ACLU sues SF over warrantless cellphone search

A police officer read a protestor's text messages out loud after his arrest, the group says

The ACLU of Northern California is challenging a police search of a suspect's cellphone after his arrest, saying it violated his civil rights and those of his friends and contacts.

The group, an affiliate of the American Civil Liberties Union, sued the city and county of San Francisco and its police chief on Wednesday in a case involving Bob Offer-Westort, a protestor who was arrested in January 2012. Right after Offer-Westort was arrested, a police officer started looking through the text messages on his phone and reading them aloud, the Northern California ACLU said in a press release. The police hadn't obtained a warrant for the search.

That violated Offer-Westort's rights to privacy, free speech and freedom from unreasonable search and seizure, as well as the rights of the people he communicated with on his phone, the civil rights group said in a press release. It filed suit in the California Superior Court in San Francisco.

As users store more data and communications on their smartphones, controversy over law enforcement's treatment of the devices has grown. California's Supreme Court ruled in 2011 that police don't need a warrant to search a phone that a suspect is carrying at the time of an arrest. In its suit on Wednesday, the ACLU said law enforcement does need a warrant, citing the California and U.S. constitutions.

Offer-Westort was arrested after pitching a tent as part of a civil-disobedience protest against a proposed law that would unfairly target homeless people, the ACLU said. After the arrest, when the police officer started reading his text messages out loud in public, Offer-Westort was worried that his relationships as a community activist could be damaged if his private text messages were made public.

The civil-rights group argued that cellphones can contain private data, including social media accounts and information about health and finance, that police should not be able to see unless they have a good reason. To get a search warrant, police would have to persuade a judge that the search was justified.

"Cell phones today are virtual home offices," and a phone search should be treated the same way as a home search, attorney Marley Degner of the firm Pillsbury Winthrop Shaw Pittman said in the press release. The firm is providing pro bono assistance to the ACLU.

The California Supreme Court decision in 2011 found that a warrantless phone search didn't violate the Fourth Amendment to the U.S. Constitution, which is intended to protect against unreasonable searches and seizures. In Wednesday's suit, the ACLU said the California Constitution provides stronger guarantees of privacy and freedom from unreasonable searches.

The group also cited the U.S. Constitution's First Amendment guarantees of free speech and association. The ACLU argues people should be free to communicate using their cellphones without police virtually listening in.

San Francisco officials were not immediately available for comment on the suit.

Stephen Lawson covers mobile, storage and networking technologies for The IDG News Service. Follow Stephen on Twitter at @sdlawsonmedia. Stephen's e-mail address is stephen_lawson@idg.com

Join the Good Gear Guide newsletter!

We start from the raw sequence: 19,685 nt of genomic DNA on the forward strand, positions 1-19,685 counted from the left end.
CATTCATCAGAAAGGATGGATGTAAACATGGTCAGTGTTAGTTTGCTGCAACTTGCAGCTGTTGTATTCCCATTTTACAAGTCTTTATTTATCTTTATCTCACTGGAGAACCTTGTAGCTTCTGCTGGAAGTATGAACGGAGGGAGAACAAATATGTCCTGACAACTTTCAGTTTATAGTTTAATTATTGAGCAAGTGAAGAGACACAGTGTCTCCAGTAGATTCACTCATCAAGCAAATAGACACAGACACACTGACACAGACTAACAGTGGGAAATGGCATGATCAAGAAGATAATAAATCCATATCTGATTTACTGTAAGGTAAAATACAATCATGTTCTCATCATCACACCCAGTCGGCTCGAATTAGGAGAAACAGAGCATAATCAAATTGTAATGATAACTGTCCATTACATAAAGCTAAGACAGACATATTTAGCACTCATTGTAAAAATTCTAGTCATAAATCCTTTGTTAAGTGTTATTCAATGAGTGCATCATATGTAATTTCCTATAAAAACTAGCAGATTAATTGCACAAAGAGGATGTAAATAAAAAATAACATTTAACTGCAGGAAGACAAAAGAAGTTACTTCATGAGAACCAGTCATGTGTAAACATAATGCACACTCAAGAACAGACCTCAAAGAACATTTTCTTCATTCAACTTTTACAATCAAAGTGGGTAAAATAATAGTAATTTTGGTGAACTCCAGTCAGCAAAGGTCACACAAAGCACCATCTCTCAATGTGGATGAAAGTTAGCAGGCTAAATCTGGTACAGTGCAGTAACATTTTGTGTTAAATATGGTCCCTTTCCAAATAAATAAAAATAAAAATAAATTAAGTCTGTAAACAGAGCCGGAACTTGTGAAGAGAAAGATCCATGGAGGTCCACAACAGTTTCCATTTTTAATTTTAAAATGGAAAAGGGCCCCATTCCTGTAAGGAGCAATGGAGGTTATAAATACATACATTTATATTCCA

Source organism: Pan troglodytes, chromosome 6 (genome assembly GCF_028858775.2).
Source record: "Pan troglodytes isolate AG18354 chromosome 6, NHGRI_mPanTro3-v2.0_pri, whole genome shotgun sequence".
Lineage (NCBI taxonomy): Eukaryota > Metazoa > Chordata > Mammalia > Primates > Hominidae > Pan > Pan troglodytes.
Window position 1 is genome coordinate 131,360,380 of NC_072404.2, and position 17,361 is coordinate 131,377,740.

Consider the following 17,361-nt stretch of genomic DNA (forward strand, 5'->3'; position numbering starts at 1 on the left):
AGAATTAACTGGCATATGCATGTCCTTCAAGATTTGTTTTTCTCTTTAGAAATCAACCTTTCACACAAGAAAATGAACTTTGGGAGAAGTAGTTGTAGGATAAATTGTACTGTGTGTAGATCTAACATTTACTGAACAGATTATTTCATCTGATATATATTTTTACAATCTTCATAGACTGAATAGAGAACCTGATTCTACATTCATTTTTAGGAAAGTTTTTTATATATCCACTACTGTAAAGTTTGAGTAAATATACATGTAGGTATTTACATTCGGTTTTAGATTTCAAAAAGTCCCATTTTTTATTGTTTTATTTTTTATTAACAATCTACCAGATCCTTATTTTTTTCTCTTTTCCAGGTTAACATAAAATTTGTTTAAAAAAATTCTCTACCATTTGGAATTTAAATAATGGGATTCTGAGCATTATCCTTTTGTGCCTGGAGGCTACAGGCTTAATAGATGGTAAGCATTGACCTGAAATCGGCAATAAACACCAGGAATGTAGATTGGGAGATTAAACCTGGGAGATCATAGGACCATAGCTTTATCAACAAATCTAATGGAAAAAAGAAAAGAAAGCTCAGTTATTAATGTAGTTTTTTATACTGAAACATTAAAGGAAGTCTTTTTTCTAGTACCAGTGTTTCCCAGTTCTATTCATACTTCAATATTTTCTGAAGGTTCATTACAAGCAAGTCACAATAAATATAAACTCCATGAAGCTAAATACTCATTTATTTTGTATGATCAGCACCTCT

Error: Please check your email address.
Rocket to Success - Your 10 Tips for Smarter ERP System Selection

Tags Criminalconsumer electronicsAmerican Civil Liberties Union of Northern Californiasmartphoneslegalmobile

Keep up with the latest tech news, reviews and previews by subscribing to the Good Gear Guide newsletter.

Stephen Lawson

IDG News Service
Show Comments

Most Popular Reviews

Latest Articles

Resources

PCW Evaluation Team

Matthew Stivala

HP OfficeJet 250 Mobile Printer

The HP OfficeJet 250 Mobile Printer is a great device that fits perfectly into my fast paced and mobile lifestyle. My first impression of the printer itself was how incredibly compact and sleek the device was.

Armand Abogado

HP OfficeJet 250 Mobile Printer

Wireless printing from my iPhone was also a handy feature, the whole experience was quick and seamless with no setup requirements - accessed through the default iOS printing menu options.

Azadeh Williams

HP OfficeJet Pro 8730

A smarter way to print for busy small business owners, combining speedy printing with scanning and copying, making it easier to produce high quality documents and images at a touch of a button.

Andrew Grant

HP OfficeJet Pro 8730

I've had a multifunction printer in the office going on 10 years now. It was a neat bit of kit back in the day -- print, copy, scan, fax -- when printing over WiFi felt a bit like magic. It’s seen better days though and an upgrade’s well overdue. This HP OfficeJet Pro 8730 looks like it ticks all the same boxes: print, copy, scan, and fax. (Really? Does anyone fax anything any more? I guess it's good to know the facility’s there, just in case.) Printing over WiFi is more-or- less standard these days.

Ed Dawson

HP OfficeJet Pro 8730

As a freelance writer who is always on the go, I like my technology to be both efficient and effective so I can do my job well. The HP OfficeJet Pro 8730 Inkjet Printer ticks all the boxes in terms of form factor, performance and user interface.

Michael Hargreaves

Windows 10 for Business / Dell XPS 13

I’d happily recommend this touchscreen laptop and Windows 10 as a great way to get serious work done at a desk or on the road.

Featured Content

Latest Jobs

Don’t have an account? Sign up here

Don't have an account? Sign up now

Forgot password?